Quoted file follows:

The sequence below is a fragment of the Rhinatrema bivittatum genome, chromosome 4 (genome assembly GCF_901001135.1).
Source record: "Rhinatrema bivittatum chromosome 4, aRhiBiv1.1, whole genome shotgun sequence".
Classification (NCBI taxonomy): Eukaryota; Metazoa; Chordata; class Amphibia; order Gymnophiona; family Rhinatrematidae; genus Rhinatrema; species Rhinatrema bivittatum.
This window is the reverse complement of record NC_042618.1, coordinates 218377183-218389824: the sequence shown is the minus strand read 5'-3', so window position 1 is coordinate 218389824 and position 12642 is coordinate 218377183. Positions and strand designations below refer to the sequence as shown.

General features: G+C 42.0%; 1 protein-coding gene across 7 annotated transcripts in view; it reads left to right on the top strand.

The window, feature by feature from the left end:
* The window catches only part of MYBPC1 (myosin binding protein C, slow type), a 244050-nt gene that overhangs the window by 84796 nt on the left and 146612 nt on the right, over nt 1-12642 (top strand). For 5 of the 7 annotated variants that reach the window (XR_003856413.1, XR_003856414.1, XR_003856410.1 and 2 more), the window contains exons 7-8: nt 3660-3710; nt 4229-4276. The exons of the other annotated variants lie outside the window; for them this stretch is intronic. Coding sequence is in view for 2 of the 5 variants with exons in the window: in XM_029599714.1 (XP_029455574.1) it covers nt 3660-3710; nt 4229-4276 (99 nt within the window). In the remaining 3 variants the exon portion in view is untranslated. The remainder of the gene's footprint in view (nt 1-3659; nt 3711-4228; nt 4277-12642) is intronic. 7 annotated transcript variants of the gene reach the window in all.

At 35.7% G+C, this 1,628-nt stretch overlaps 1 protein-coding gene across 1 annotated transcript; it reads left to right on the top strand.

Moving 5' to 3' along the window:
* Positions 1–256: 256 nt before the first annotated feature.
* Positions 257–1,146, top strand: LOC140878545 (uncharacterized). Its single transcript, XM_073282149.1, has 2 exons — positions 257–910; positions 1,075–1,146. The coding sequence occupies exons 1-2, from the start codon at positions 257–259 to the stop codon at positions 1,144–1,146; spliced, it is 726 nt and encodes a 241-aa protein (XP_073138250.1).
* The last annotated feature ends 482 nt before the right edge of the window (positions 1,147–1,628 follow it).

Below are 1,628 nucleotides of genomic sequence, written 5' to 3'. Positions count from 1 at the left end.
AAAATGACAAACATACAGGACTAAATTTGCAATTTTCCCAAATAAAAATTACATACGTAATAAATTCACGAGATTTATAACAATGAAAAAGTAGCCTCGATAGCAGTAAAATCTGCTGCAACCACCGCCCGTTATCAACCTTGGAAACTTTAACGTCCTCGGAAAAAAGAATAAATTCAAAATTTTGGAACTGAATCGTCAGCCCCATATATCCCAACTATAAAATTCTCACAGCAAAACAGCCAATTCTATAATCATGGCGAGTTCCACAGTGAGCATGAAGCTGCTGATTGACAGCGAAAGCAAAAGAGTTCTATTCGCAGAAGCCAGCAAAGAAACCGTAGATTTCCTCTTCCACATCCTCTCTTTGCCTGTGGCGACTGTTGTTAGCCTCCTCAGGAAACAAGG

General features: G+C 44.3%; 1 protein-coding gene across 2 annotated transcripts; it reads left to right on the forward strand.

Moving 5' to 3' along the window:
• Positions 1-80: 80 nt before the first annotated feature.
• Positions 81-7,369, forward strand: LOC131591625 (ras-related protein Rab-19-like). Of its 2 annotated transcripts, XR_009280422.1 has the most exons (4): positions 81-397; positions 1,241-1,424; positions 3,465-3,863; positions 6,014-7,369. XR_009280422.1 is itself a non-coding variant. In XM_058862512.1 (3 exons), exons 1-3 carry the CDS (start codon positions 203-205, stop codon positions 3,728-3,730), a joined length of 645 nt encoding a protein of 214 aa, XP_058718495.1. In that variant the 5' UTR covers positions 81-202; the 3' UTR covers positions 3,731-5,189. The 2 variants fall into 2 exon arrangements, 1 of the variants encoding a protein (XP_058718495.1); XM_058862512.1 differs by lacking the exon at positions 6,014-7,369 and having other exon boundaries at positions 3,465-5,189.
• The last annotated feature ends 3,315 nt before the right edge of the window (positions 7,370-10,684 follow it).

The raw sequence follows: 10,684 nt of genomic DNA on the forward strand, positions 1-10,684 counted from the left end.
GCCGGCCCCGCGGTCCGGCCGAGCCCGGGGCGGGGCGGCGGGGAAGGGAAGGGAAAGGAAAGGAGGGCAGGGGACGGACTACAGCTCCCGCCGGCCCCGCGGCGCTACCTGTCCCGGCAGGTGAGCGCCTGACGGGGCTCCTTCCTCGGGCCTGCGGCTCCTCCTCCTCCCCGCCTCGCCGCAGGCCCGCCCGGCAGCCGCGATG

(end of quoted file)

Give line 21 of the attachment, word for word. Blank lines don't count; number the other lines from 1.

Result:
GCCGGCCCCGCGGTCCGGCCGAGCCCGGGGCGGGGCGGCGGGGAAGGGAAGGGAAAGGAAAGGAGGGCAGGGGACGGACTACAGCTCCCGCCGGCCCCGCGGCGCTACCTGTCCCGGCAGGTGAGCGCCTGACGGGGCTCCTTCCTCGGGCCTGCGGCTCCTCCTCCTCCCCGCCTCGCCGCAGGCCCGCCCGGCAGCCGCGATG